summer if approved by town officials, there are still questions.

The downtown idea was not Realen's first choice for the plan. Initially, it proposed a bigger complex with 30 percent more
housing and retail space, four big-box stores, and a crop of condominiums.

That plan was soundly rejected by Cherry Hill officials, who called it "terrible planning."

Now, Maloomian hails this offering as far better, both for him and the township.

And, he said, as soon as word got out earlier this week about the new project, calls began trickling in to Realen's offices.
The morning after officials made the project public, 50 people called.

Now, the waiting list for housing is hundreds long, he said.

Felipe Gorostiza, director of the Rand Institute for Public Affairs at Rutgers University-Camden, is a bit jarred by the price
tag to potential customers; Maloomian estimated that the homes would start at $200,000.

"People are going to say, 'Why should I pay $250,000 for a place by the mall when I can pay that somewhere else and tell
people I live in Haddonfield?' " Gorostiza said. "You're not banking on history or tradition or people coming back home."

The way planner Jim Constantine of the Princeton firm Looney Ricks Kiss Inc. sees it, people will be coming back home.
His firm is the project's planner.

"We recognize there was a rich history to that site," he said. "We're keeping things that people have driven by and
recognized for decades."

Constantine said that many racetrack fixtures - a horse statue, a gatehouse, brick walls, gates, hundreds of trees - will remind
people that they are in Cherry Hill, not Wayne or Haddonfield.

"These are all place-making tools," he said. "We tried to load the plan with special places, intersections and corners and
streetscapes and plazas."

Much of the racetrack, however, will disappear, including the grandstand building, which will be torn down.

Michael Lang, a professor of urban studies at Rutgers-Camden, is optimistic about the project and pointed to the increasing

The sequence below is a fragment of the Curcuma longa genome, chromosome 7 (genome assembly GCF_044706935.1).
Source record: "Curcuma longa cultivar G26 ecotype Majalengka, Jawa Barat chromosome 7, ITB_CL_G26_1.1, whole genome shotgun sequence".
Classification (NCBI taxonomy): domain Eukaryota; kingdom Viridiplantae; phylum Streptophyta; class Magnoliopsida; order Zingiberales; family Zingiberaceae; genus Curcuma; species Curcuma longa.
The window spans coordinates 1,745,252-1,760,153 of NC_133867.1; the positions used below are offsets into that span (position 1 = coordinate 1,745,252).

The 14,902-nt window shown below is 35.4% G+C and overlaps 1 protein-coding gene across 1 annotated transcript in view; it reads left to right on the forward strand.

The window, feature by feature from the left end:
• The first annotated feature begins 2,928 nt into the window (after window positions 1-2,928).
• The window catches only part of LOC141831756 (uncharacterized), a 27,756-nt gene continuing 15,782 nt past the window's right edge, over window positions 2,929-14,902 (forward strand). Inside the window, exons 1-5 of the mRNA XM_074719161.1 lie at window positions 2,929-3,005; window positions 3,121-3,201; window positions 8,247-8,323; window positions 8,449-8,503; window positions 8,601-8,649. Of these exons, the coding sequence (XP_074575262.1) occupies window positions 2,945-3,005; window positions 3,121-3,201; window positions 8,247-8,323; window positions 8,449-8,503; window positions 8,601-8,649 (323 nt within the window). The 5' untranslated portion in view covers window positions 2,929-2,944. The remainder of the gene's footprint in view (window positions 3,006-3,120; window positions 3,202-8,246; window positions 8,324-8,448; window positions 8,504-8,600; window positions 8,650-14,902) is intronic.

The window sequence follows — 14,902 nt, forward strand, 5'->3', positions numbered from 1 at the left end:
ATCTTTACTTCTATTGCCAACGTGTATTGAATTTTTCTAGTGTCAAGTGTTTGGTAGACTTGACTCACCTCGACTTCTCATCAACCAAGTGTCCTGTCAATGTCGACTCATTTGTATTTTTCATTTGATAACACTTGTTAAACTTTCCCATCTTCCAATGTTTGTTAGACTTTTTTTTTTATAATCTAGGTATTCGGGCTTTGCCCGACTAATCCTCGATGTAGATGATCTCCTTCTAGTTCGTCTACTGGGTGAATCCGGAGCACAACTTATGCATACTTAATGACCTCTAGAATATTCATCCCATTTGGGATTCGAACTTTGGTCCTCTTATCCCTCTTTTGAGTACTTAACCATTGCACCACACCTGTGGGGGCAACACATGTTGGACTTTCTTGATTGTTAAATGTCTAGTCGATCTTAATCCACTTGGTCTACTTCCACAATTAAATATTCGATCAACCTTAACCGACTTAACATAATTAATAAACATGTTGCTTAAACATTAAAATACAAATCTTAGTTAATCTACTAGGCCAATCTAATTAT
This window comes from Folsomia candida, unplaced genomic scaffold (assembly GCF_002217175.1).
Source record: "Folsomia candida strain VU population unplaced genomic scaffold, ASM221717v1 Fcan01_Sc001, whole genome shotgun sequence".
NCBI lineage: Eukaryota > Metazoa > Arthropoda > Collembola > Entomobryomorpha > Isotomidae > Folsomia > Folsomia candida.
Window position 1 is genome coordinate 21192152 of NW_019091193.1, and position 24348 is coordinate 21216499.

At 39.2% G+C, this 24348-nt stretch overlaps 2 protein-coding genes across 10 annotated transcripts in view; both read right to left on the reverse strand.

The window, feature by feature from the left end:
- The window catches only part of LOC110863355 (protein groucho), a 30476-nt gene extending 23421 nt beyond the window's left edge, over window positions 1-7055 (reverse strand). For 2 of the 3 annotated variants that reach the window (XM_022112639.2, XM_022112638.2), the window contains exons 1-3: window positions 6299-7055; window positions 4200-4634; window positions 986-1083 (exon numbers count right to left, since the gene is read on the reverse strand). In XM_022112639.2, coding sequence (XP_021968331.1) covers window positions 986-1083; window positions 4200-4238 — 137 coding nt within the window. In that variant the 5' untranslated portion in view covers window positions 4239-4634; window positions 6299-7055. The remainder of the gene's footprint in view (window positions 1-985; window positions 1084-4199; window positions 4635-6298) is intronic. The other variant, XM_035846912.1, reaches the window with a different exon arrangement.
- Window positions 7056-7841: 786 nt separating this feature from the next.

prevalence of walkable communities as a good sign.

"I think what they're doing in Cherry Hill is very exciting," Lang said. "As long as they get this critical mass, this mix, they'll
definitely have a sense of place."

Acknowledging the failure of a similar, smaller-scale project in Voorhees, Lang said that South Jersey was ready for a New
Urbanist neighborhood.

In the late 1980s and early 1990s, Main Street, a commercial-residential complex, was an unmitigated, $300 million flop.

But, Lang said, "that was on a fringe area; it didn't have a critical mass of shops and housing, and it didn't have the
racetrack's size."

Thomas Committa, a West Chester-based planner, is now at work on his 37th New Urbanist community of the last decade, a
project on Philadelphia Pike in Claymont, Del.

During the 10-year span, he has had what he describes as 33 failures and three successes. Still, he is excited by the ideals of
neo-traditionalism.

"If a developer and his design professionals follow New Urbanism, you can find that there's a demand there you didn't even
imagine," Committa said.

And to some, the idea that the concept is being attempted by Realen, a major developer, is cheering.

"It's a very encouraging thing," said Morris, of the American Planning Association. "From a community standpoint, we're
lucky that retailers and builders are willing to do something different than what they've been doing for the last 20 years."
 

Kristen Graham's e-mail address is kgraham@phillynews.com.